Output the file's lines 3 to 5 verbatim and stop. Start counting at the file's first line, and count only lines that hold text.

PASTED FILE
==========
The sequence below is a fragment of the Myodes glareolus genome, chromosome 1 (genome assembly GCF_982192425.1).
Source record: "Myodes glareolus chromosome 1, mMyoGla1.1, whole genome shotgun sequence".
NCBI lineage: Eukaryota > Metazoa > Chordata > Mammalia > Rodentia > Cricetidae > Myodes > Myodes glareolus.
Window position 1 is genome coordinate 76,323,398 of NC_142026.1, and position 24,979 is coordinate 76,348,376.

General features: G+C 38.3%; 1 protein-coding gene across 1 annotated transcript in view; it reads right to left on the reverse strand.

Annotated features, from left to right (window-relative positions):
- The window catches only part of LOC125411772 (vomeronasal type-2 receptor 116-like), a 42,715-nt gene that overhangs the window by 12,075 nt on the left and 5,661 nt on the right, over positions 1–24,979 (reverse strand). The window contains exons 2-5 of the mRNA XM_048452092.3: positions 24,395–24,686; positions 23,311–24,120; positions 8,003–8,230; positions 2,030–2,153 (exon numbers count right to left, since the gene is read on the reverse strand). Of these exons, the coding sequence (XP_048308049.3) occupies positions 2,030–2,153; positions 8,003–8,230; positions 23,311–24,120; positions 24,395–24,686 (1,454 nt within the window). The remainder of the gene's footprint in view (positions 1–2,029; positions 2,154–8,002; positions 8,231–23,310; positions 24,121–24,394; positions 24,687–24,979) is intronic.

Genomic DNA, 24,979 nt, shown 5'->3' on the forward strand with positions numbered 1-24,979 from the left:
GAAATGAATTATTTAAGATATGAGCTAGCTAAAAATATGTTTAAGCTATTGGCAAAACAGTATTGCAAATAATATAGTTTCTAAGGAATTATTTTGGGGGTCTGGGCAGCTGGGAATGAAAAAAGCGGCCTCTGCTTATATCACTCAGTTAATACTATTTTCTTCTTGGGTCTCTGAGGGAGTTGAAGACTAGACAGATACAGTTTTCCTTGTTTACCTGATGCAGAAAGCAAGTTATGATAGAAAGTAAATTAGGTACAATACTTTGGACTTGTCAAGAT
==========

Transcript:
NCBI lineage: Eukaryota > Metazoa > Chordata > Mammalia > Rodentia > Cricetidae > Myodes > Myodes glareolus.
Window position 1 is genome coordinate 76,323,398 of NC_142026.1, and position 24,979 is coordinate 76,348,376.

General features: G+C 38.3%; 1 protein-coding gene across 1 annotated transcript in view; it reads right to left on the reverse strand.